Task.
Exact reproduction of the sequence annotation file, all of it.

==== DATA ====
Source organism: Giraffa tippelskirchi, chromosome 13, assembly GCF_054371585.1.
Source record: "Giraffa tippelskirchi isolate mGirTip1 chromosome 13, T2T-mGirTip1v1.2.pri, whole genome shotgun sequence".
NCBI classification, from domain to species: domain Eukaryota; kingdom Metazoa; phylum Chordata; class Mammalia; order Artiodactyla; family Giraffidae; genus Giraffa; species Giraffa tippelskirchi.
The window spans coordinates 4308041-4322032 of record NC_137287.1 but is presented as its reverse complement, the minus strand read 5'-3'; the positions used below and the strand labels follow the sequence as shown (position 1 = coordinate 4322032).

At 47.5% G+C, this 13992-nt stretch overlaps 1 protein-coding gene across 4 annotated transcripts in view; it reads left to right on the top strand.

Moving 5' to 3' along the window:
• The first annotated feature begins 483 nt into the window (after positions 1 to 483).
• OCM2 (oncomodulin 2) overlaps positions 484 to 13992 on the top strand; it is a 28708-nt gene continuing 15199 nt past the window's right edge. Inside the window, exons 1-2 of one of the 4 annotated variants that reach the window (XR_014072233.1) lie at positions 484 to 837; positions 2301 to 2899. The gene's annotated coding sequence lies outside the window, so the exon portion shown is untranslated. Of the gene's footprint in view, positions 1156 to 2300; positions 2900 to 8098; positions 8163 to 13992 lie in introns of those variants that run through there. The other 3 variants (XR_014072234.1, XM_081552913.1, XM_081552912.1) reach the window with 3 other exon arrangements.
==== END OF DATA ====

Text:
Source organism: Giraffa tippelskirchi, chromosome 13, assembly GCF_054371585.1.
Source record: "Giraffa tippelskirchi isolate mGirTip1 chromosome 13, T2T-mGirTip1v1.2.pri, whole genome shotgun sequence".
NCBI classification, from domain to species: domain Eukaryota; kingdom Metazoa; phylum Chordata; class Mammalia; order Artiodactyla; family Giraffidae; genus Giraffa; species Giraffa tippelskirchi.
The window spans coordinates 4308041-4322032 of record NC_137287.1 but is presented as its reverse complement, the minus strand read 5'-3'; the positions used below and the strand labels follow the sequence as shown (position 1 = coordinate 4322032).

At 47.5% G+C, this 13992-nt stretch overlaps 1 protein-coding gene across 4 annotated transcripts in view; it reads left to right on the top strand.

Moving 5' to 3' along the window:
• The first annotated feature begins 483 nt into the window (after positions 1 to 483).
• OCM2 (oncomodulin 2) overlaps positions 484 to 13992 on the top strand; it is a 28708-nt gene continuing 15199 nt past the window's right edge. Inside the window, exons 1-2 of one of the 4 annotated variants that reach the window (XR_014072233.1) lie at positions 484 to 837; positions 2301 to 2899. The gene's annotated coding sequence lies outside the window, so the exon portion shown is untranslated. Of the gene's footprint in view, positions 1156 to 2300; positions 2900 to 8098; positions 8163 to 13992 lie in introns of those variants that run through there. The other 3 variants (XR_014072234.1, XM_081552913.1, XM_081552912.1) reach the window with 3 other exon arrangements.